Periodontal ligament cell vitality is a crucial aspect in the periodontal healing rate of the ATT, especially when there is inadequate alveolar support. Where the tooth is maintained during recipient site preparation is an important variable for the survival rate. Several studies [17, 24] have stored the donor tooth in a homeostasis balancing solution while the recipient site was prepared. However, there is no definitive conclusion of which chemical solution is the best choice. Alternatively, PDL cell preservation can be performed using the autogenous blood in the extracted donor tooth socket to preserve cell vitality  because plasma provides the appropriate pH and osmolarity for periodontal cells , and this agreed with our results that the duration that the extracted tooth was placed in the blood socket did not affect the pace of complete bone regeneration. Indeed, trauma to the tooth root during tooth placement is a major threat to PDL cell viability . Thus, our findings suggest that extensive bone removal should be performed to reduce EAT and trauma to the transplanted tooth because the amount of remaining bone did not exhibit a relationship toward the rate of bone formation. Furthermore, the use of a computer-aided rapid prototype produced replica tooth might decrease the intra-operative time of recipient site preparation and the number of try-ins during donor tooth placement .
Bone change after transplantation was measured using a digital subtraction technique that quantitatively measured the opacification in the interested areas. The overall bone change in our study was the highest during the first 3 months, then slowly declined, similar to Waikakul et al. . The operative variables did not affect the rate of new bone formation using this analysis method. Only the difference in age groups was related with the rate of bone regeneration during the first 3 months. The percent of bone increase in the patients under 18-years-old was faster compared with older patients, which agrees with previous studies [1, 24], where increased age negatively affected bone regeneration due to a reduced blood supply and re-mineralization rate. Another reason is the increase in periodontal diseases found in older patients .
Pulp canal obliteration is a sign of the pulp’s response to external stimuli and is a sign of pulp healing . Likewise, electric pulp testing is a useful diagnostic tool, which extrapolates nerve innervation in the pulp. Both signs could be observed in our transplanted teeth during the follow-up within one year, suggesting that the surgical procedure results in and maintains pulp vitality. However, revascularization was not directly evaluated. A direct measurement of arterial blood flow can be performed using pulse oximetry, which many studies have used to evaluate pulp vitality . In addition, the transplants in the maxillary recipient sites demonstrated significantly faster pulp obliteration compared with the mandible. A possible explanation is that the maxilla has an abundant blood supply, which is greater than in the mandible . Our results also indicated that it was unnecessary in every ATT to perform endodontic treatment, which should be done when pulp necrosis or root resorption occurs as previously suggested . Most of the teeth transplanted in the present study were immature permanent teeth, which are more prone to achieve revascularization. Only ten donor teeth presented with full root formation, which typically indicates a poor prognosis unless root canal treatment has been performed because high long-term survival (95%) and success (80%) rate were found when the transplanted mature tooth was endodontically treated . A resected root tip can be an alternative option to enlarge the apical foramen for permitting revascularization of the mature teeth with complete root formation . However, in our study we immediately transplanted the teeth without any additional procedure due to our transplants being young mature teeth with apical foramen that was open wide enough to allow for new vascular perfusion as previously reported [31,32,33]. Additionally, our previous case report demonstrated that the non-root canal treated tooth was vital at the 12-year follow-up . However, in the present study, the patients were followed up for only 1 year. Further change and survival of the transplanted teeth might be different over a longer time. Additional studies with longer follow-up periods should be performed to evaluate the effect of these factors on ATT outcome.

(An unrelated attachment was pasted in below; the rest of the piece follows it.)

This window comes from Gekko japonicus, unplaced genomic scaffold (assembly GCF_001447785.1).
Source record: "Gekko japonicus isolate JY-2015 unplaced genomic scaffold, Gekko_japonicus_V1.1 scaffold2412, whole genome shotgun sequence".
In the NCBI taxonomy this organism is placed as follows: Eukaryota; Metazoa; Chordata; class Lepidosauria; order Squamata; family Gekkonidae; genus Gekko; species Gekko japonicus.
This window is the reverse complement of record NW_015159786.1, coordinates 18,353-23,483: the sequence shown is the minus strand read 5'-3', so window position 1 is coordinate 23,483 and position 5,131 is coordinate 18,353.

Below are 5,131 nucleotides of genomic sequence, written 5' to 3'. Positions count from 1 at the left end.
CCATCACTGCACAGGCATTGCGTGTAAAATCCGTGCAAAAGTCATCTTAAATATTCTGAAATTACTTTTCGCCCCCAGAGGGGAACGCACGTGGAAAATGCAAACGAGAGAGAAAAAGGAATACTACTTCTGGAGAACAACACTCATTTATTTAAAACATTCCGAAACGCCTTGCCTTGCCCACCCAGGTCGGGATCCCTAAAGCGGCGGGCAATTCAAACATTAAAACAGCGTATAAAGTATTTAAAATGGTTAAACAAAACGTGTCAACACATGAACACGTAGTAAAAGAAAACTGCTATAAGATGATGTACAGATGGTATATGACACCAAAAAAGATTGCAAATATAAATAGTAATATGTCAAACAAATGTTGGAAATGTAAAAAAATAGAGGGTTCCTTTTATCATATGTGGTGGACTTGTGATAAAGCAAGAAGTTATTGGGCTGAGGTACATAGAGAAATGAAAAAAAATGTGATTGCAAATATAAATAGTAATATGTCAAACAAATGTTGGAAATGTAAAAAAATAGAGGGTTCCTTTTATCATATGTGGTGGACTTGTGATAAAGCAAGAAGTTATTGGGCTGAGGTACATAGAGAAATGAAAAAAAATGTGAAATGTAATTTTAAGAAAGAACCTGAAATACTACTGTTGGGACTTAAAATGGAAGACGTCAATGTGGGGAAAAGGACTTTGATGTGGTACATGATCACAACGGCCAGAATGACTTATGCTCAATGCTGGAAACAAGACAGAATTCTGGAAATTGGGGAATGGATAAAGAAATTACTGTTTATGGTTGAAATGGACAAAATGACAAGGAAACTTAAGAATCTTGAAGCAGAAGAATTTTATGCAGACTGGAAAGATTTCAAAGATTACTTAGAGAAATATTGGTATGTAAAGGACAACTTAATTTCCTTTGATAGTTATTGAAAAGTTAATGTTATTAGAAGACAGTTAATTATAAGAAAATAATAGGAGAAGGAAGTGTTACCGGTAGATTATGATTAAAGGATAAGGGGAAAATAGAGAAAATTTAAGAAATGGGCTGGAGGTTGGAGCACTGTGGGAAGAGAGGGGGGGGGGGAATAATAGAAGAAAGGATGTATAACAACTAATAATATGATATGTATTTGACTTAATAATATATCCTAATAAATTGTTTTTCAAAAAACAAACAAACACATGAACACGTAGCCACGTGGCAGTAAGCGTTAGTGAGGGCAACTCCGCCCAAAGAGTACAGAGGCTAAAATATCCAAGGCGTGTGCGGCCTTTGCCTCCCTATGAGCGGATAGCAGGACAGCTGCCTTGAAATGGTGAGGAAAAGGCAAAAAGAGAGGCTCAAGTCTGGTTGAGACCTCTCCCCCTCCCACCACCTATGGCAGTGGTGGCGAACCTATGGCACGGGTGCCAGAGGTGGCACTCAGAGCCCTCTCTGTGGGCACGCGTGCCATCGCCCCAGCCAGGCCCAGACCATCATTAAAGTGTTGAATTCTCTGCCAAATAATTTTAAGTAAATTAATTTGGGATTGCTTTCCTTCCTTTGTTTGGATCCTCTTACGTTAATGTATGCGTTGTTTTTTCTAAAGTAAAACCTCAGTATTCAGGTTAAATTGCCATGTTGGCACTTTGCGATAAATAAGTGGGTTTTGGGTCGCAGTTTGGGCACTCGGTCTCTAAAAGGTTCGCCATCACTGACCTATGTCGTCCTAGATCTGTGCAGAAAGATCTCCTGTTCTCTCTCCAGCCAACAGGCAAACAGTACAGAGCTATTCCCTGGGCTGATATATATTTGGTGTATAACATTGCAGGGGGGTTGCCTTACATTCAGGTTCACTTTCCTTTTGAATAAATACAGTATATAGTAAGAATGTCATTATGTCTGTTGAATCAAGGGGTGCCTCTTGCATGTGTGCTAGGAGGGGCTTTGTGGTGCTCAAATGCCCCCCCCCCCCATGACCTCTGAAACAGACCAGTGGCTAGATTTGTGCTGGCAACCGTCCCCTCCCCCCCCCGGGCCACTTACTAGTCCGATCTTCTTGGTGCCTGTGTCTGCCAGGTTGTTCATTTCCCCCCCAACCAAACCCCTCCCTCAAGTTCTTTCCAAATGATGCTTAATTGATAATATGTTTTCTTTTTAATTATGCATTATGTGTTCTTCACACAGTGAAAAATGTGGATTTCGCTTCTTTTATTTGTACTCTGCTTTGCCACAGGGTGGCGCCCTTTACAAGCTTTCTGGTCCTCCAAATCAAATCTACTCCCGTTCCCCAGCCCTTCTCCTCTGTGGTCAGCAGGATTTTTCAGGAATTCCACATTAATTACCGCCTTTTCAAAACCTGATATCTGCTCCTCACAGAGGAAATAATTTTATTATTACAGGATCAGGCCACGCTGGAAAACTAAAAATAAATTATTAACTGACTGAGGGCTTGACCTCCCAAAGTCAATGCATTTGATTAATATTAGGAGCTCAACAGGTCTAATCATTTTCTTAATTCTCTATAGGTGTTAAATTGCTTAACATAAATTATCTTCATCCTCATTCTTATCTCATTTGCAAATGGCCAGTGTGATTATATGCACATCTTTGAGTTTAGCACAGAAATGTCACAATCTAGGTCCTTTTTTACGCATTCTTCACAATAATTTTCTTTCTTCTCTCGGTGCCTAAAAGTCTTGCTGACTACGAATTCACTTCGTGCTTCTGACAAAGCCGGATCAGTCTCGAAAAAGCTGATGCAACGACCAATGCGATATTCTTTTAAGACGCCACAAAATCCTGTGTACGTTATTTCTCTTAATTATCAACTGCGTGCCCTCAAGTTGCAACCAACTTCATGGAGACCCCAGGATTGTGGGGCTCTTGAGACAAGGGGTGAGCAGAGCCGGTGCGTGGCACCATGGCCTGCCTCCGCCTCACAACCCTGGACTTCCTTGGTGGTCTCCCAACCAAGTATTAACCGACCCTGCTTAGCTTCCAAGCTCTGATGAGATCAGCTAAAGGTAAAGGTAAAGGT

In conclusion, in recipient sites with insufficient bone support, all ATTs performed without a bone graft healed in terms of the periodontium, pulp, and function based on clinical and radiographic outcomes. ATT healing is not dependent on the amount of remaining buccal bone and gingiva. However, generating the least trauma to the periodontal ligament cells is the most important concern.
Availability of data and materials
The datasets used and analyzed during the current study are available from the corresponding author on reasonable request.
Autogenous tooth transplantation
Analysis of variance
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We thank Assist. Prof. Dr. Chulaluk Komoltri and Ms. Pairin Tonput for statistical review.
No funding was received for conducting this study.
Ethics approval and consent to participate
This study was approved by the Ethics Committee of Mahidol University Institutional Review Board (COA.No.MU-DT/PY-IRB 2012/128.2607). Informed consent was obtained directly from all participants above 18-years-old, and from their parents or legal guardian for participants with younger age.
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Suwanapong, T., Waikakul, A., Boonsiriseth, K. et al. Pre- and peri-operative factors influence autogenous tooth transplantation healing in insufficient bone sites. BMC Oral Health 21, 325 (2021). https://doi.org/10.1186/s12903-021-01686-x